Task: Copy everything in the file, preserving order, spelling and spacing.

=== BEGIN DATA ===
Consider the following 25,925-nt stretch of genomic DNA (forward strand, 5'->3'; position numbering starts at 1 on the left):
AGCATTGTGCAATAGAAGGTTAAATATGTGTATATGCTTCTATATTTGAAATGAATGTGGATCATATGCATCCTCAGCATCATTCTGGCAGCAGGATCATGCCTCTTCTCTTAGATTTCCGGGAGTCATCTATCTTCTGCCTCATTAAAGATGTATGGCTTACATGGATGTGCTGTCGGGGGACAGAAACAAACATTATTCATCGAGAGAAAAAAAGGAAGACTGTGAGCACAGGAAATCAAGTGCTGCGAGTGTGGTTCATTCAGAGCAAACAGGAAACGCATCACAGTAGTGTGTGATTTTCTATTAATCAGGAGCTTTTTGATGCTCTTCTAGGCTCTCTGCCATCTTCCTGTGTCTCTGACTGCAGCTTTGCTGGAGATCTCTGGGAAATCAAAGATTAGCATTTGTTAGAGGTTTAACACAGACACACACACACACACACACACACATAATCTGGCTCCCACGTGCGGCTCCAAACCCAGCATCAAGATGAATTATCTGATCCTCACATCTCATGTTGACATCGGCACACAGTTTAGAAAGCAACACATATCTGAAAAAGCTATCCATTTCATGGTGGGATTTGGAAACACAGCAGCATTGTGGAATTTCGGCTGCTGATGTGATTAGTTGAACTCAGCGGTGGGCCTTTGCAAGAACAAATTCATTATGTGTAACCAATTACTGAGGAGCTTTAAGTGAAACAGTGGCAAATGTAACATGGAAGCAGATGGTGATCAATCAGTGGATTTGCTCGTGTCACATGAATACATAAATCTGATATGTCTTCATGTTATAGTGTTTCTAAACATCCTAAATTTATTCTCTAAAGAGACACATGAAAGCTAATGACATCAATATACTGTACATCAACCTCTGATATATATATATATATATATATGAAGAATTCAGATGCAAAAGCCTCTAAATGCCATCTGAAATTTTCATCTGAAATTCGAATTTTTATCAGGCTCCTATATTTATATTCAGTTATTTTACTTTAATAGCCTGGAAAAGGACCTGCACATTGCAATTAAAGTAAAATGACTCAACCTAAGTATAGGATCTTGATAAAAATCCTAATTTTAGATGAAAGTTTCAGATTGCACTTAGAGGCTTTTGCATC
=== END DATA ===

Consider the following 25,925-nt stretch of genomic DNA (forward strand, 5'->3'; position numbering starts at 1 on the left):
AGCATTGTGCAATAGAAGGTTAAATATGTGTATATGCTTCTATATTTGAAATGAATGTGGATCATATGCATCCTCAGCATCATTCTGGCAGCAGGATCATGCCTCTTCTCTTAGATTTCCGGGAGTCATCTATCTTCTGCCTCATTAAAGATGTATGGCTTACATGGATGTGCTGTCGGGGGACAGAAACAAACATTATTCATCGAGAGAAAAAAAGGAAGACTGTGAGCACAGGAAATCAAGTGCTGCGAGTGTGGTTCATTCAGAGCAAACAGGAAACGCATCACAGTAGTGTGTGATTTTCTATTAATCAGGAGCTTTTTGATGCTCTTCTAGGCTCTCTGCCATCTTCCTGTGTCTCTGACTGCAGCTTTGCTGGAGATCTCTGGGAAATCAAAGATTAGCATTTGTTAGAGGTTTAACACAGACACACACACACACACACACACACATAATCTGGCTCCCACGTGCGGCTCCAAACCCAGCATCAAGATGAATTATCTGATCCTCACATCTCATGTTGACATCGGCACACAGTTTAGAAAGCAACACATATCTGAAAAAGCTATCCATTTCATGGTGGGATTTGGAAACACAGCAGCATTGTGGAATTTCGGCTGCTGATGTGATTAGTTGAACTCAGCGGTGGGCCTTTGCAAGAACAAATTCATTATGTGTAACCAATTACTGAGGAGCTTTAAGTGAAACAGTGGCAAATGTAACATGGAAGCAGATGGTGATCAATCAGTGGATTTGCTCGTGTCACATGAATACATAAATCTGATATGTCTTCATGTTATAGTGTTTCTAAACATCCTAAATTTATTCTCTAAAGAGACACATGAAAGCTAATGACATCAATATACTGTACATCAACCTCTGATATATATATATATATATATATGAAGAATTCAGATGCAAAAGCCTCTAAATGCCATCTGAAATTTTCATCTGAAATTCGAATTTTTATCAGGCTCCTATATTTATATTCAGTTATTTTACTTTAATAGCCTGGAAAAGGACCTGCACATTGCAATTAAAGTAAAATGACTCAACCTAAGTATAGGATCTTGATAAAAATCCTAATTTTAGATGAAAGTTTCAGATTGCACTTAGAGGCTTTTGCATC